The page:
Sunday, 18th August, 2019
Another lovely day. Another lovely week to come. I’m going to start by cleaning the car. Every weekend for years in the North of England, I would drive down to the local carwash, read my paper in the queue and feel a little uncomfortable as a team of immigrants slaved over my car for 10 mins. They relieved me of about £10.00/€11.00 or so but I felt my working week justified the cost.
Even in retirement, I continued for many years but now I do my own. I love the exercise. I spend a couple of hours every couple of weeks and save at least £20.00/€22.00 per month.
Pauline is busily cooking ginger biscuits which she loves and then completing preparations for our coming trip abroad. The carparking at Gatwick is booked. The hotel is booked. Clothes are being ironed although I wouldn’t care if she ironed them or not. Shorts and tee-shirts looked better crumpled on me. Because Greece is on the outer edge of satellite reception for UK, I’ve decided to use a VPN.
This is a Virtual Private Network for the uninitiated which disguises where one is operating from. It has been a genuine source of irritation and puzzlement to me why it has not been possible to access most UK media whilst abroad. Fortunately, there has been a notable exception. BBC Radio is open but why can’t everything else be behind a paywall with login access?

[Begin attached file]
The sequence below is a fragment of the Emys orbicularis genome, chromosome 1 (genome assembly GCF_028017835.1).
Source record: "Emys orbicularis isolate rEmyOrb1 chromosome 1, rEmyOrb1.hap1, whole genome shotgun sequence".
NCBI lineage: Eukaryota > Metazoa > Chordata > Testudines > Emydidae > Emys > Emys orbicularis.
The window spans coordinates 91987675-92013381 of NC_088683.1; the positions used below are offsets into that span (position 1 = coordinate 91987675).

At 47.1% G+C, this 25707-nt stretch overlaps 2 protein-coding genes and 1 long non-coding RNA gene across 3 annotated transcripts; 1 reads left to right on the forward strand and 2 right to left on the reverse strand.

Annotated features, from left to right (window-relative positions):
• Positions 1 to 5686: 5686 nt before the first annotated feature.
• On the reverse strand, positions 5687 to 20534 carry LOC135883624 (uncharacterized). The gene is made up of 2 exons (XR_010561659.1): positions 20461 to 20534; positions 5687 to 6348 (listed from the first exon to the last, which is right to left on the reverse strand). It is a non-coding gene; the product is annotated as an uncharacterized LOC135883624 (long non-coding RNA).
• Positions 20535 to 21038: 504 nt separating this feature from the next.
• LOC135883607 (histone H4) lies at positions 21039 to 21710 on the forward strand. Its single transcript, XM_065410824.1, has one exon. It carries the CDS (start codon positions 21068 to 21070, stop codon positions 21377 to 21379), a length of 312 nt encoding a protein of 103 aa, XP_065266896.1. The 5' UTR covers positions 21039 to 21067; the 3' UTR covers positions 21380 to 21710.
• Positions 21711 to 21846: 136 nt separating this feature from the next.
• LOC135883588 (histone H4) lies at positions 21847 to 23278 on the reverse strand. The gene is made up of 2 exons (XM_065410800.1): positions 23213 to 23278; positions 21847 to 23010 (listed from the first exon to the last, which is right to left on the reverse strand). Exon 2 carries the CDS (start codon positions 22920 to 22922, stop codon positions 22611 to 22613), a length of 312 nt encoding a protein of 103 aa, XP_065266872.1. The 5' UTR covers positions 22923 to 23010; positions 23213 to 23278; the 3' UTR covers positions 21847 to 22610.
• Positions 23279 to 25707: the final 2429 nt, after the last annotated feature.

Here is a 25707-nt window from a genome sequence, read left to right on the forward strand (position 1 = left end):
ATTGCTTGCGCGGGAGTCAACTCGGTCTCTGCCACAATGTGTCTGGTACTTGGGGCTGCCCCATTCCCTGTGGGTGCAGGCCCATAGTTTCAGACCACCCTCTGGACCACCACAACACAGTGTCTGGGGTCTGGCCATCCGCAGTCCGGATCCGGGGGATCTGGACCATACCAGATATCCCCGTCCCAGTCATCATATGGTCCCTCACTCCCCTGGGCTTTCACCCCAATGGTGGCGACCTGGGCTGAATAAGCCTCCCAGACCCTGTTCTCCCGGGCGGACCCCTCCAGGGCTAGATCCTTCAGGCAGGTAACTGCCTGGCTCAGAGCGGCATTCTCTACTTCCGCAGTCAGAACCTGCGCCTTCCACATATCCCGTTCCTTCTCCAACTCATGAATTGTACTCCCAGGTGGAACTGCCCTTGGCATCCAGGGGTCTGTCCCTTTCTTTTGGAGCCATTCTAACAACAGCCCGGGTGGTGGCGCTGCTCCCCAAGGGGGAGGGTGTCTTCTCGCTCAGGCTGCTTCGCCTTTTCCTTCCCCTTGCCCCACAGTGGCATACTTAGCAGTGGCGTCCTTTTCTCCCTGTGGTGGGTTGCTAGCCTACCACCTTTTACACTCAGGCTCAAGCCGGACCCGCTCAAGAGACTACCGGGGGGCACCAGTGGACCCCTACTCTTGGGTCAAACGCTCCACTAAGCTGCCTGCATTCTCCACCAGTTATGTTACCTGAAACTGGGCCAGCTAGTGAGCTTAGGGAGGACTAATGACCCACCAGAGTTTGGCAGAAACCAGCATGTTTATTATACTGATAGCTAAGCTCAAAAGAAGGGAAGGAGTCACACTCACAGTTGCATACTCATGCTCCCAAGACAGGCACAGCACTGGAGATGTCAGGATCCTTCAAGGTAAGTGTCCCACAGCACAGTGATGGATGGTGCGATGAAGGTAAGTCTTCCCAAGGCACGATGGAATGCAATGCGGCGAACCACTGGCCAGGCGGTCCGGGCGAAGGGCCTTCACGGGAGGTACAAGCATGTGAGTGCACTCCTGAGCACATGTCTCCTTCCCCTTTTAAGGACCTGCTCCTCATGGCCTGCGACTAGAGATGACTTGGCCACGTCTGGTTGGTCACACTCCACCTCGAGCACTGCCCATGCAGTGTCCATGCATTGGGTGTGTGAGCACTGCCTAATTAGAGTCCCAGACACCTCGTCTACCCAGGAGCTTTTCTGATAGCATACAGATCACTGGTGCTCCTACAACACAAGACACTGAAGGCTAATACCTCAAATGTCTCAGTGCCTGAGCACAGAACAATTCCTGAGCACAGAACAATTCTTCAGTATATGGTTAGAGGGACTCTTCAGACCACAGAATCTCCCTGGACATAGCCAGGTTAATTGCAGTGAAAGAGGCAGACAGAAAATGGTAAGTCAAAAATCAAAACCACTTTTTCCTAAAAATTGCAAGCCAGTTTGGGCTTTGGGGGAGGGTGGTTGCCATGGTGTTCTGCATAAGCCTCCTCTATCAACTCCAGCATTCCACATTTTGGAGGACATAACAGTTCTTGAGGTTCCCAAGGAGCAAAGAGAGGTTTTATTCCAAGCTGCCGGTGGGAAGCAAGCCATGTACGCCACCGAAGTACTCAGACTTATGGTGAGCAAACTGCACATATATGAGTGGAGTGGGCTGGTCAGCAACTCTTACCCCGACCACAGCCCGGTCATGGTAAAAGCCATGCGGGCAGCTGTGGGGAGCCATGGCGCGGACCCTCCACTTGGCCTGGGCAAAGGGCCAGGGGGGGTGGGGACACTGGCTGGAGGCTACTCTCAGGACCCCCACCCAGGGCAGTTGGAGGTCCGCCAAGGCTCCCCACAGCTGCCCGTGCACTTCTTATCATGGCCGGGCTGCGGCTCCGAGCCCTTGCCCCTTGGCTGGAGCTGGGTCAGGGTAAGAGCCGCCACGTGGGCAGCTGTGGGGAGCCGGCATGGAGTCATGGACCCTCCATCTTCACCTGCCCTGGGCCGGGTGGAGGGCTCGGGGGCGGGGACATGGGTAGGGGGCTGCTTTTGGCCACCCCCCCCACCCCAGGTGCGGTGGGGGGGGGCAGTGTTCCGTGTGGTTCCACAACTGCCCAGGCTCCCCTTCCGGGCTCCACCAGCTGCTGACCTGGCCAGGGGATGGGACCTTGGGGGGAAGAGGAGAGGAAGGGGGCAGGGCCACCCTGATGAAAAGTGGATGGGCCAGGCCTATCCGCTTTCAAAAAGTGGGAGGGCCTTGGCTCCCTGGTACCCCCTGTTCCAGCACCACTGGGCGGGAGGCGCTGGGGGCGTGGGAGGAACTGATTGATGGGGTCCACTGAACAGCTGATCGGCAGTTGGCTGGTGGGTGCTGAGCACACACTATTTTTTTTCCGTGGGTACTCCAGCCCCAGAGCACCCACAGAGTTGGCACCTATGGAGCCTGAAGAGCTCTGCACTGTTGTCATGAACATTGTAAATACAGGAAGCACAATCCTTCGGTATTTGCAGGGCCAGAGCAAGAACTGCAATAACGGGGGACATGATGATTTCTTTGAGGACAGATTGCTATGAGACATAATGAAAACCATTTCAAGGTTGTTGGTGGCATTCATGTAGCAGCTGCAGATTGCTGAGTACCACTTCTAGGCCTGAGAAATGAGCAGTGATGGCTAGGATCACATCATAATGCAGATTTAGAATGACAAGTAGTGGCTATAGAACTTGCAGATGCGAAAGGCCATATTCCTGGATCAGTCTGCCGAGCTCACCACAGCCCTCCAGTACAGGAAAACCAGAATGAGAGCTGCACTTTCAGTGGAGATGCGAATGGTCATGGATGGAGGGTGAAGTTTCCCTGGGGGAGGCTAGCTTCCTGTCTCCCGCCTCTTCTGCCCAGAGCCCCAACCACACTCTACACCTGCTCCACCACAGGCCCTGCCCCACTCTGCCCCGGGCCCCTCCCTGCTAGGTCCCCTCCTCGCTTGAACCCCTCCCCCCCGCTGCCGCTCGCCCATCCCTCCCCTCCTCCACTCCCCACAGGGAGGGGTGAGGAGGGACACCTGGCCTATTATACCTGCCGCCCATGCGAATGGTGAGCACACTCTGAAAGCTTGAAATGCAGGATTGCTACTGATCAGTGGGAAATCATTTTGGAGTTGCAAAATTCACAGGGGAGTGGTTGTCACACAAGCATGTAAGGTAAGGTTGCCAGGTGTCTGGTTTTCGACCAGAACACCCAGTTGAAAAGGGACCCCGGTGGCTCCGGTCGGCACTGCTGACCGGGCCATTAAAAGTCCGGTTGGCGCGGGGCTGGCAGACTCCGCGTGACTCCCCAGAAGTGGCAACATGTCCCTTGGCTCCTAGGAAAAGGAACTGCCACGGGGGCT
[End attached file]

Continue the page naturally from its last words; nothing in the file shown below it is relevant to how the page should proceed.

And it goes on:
I pay for my Times newspaper and access it through a paywall. I pay my BBC Licence Fee. Why should I be denied access to it while abroad? I pay my Sky TV and BTSport fees. I can access them on my iPad around UK. Why not in Europe? They should be available to me. Now, they will be. It doesn’t cost much financially although I have been concerned about it slowing internet access down a bit. In European hotels, the internet access is getting quicker and more reliable all the time but I don’t want to compromise it if I can avoid it. Early trials don’t suggest my access is slowed down at all. All the hubs have shown up in Addlestone, Surrey so far. The cost is just £60.00/€65.70 per year.